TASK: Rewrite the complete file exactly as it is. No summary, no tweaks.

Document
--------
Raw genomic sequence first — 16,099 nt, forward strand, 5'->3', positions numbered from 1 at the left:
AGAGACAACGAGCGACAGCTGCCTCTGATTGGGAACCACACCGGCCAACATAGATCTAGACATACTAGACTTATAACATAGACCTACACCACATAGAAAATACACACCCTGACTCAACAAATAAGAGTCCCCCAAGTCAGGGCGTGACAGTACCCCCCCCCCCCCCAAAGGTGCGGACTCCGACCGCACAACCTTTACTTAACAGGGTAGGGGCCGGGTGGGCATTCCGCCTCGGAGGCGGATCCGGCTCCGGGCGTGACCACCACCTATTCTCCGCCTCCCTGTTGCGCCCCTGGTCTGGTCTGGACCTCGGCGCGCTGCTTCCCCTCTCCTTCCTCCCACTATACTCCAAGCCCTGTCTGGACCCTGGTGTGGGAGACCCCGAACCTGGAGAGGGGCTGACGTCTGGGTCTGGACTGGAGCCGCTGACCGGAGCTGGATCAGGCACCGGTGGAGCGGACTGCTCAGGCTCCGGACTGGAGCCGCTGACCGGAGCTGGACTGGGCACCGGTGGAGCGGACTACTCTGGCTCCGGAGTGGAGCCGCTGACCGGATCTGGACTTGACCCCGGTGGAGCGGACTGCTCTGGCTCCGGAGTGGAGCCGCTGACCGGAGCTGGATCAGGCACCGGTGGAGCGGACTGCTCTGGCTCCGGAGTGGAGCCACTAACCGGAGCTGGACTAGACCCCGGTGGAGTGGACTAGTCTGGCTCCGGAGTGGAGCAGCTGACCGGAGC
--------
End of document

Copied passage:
Raw genomic sequence first — 16,099 nt, forward strand, 5'->3', positions numbered from 1 at the left:
AGAGACAACGAGCGACAGCTGCCTCTGATTGGGAACCACACCGGCCAACATAGATCTAGACATACTAGACTTATAACATAGACCTACACCACATAGAAAATACACACCCTGACTCAACAAATAAGAGTCCCCCAAGTCAGGGCGTGACAGTACCCCCCCCCCCCCCAAAGGTGCGGACTCCGACCGCACAACCTTTACTTAACAGGGTAGGGGCCGGGTGGGCATTCCGCCTCGGAGGCGGATCCGGCTCCGGGCGTGACCACCACCTATTCTCCGCCTCCCTGTTGCGCCCCTGGTCTGGTCTGGACCTCGGCGCGCTGCTTCCCCTCTCCTTCCTCCCACTATACTCCAAGCCCTGTCTGGACCCTGGTGTGGGAGACCCCGAACCTGGAGAGGGGCTGACGTCTGGGTCTGGACTGGAGCCGCTGACCGGAGCTGGATCAGGCACCGGTGGAGCGGACTGCTCAGGCTCCGGACTGGAGCCGCTGACCGGAGCTGGACTGGGCACCGGTGGAGCGGACTACTCTGGCTCCGGAGTGGAGCCGCTGACCGGATCTGGACTTGACCCCGGTGGAGCGGACTGCTCTGGCTCCGGAGTGGAGCCGCTGACCGGAGCTGGATCAGGCACCGGTGGAGCGGACTGCTCTGGCTCCGGAGTGGAGCCACTAACCGGAGCTGGACTAGACCCCGGTGGAGTGGACTAGTCTGGCTCCGGAGTGGAGCAGCTGACCGGAGC